The WSJ’s transactional analysis
Those of us who remember the 1970s will probably remember the pop-psychology best-seller, I’m Ok-You’re Ok by Thomas Harris. If you may recall (or for those readers much to young to know), the book explained transactional analysis,
“Happy childhood” notwithstanding, most of us are living out the NOT OK feelings of a defenseless CHILD wholly dependent on OK others for stroking and care. By the third year of life, says Dr. Harris, most of us have made the unconscious decision I’M NOT OK-YOU’RE OK. This negative Life Position, shared by successful and unsuccessful people alike, contaminates our rational ADULT potential — leaving us vulnerable to the inappropriate, emotional reactions of our CHILD and the uncritically learned behavior programmed into our PARENT.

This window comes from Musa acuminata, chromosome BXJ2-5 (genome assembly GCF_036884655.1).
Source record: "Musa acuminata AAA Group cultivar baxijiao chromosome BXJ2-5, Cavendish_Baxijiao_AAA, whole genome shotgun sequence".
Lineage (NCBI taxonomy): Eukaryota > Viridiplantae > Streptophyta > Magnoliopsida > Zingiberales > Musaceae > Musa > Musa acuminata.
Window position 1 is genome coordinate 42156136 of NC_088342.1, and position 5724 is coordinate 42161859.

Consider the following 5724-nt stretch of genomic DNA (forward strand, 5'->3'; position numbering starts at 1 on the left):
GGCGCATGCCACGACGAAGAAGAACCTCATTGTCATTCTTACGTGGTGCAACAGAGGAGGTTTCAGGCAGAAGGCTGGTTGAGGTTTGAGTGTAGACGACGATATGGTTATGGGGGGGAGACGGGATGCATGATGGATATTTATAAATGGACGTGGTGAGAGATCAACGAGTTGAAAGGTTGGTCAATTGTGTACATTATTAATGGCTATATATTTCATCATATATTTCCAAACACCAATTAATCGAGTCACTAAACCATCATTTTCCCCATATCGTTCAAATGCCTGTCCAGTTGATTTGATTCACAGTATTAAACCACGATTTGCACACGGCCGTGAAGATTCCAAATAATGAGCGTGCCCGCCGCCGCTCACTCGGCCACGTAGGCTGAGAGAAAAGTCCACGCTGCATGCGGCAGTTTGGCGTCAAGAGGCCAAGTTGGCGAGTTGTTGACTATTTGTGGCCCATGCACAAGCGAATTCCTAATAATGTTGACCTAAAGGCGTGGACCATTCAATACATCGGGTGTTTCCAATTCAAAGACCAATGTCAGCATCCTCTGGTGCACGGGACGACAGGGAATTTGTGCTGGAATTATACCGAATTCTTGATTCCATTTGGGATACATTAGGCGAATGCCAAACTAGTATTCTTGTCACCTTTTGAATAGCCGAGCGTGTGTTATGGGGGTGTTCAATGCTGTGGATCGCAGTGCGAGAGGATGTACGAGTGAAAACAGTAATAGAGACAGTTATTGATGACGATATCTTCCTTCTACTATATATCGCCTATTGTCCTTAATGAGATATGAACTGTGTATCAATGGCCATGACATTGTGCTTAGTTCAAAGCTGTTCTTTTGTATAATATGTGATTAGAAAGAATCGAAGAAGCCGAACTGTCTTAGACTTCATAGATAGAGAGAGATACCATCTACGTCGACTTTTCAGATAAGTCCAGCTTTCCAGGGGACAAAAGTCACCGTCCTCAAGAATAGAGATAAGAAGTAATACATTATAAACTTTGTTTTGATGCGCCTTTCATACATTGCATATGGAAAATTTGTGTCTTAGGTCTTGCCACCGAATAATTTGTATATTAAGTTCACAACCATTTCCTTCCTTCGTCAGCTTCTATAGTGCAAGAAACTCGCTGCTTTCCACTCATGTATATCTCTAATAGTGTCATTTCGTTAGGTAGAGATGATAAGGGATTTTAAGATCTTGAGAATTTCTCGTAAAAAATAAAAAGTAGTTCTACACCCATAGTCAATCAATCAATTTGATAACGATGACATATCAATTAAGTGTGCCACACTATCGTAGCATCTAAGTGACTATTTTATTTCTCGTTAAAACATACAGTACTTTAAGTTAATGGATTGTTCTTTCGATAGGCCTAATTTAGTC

In personal Transactions, NOT OK people resort to harmful withdrawal, rituals, activities, pastimes, and games for getting needed strokes while avoiding painful intimacy with people they see as OK.
Transactional analysis had its day in the sun, but like ponchos and Frye boots went out of fashion. Like ponchos and Frye boots, it now seems to be making a comeback. I realized as much when I read yesterday’s Wall Street Journal editorialThe Jordan Kerfuffle: Did he really have good reason to quit CNN?
No doubt this point of view will get us described as part of the “mainstream media.” But we’ll take that as a compliment since we’ve long believed that these columns do in fact represent the American mainstream. We hope readers buy our newspaper because we make grown-up decisions about what is newsworthy, and what isn’t.
I’m OK, they’re OK?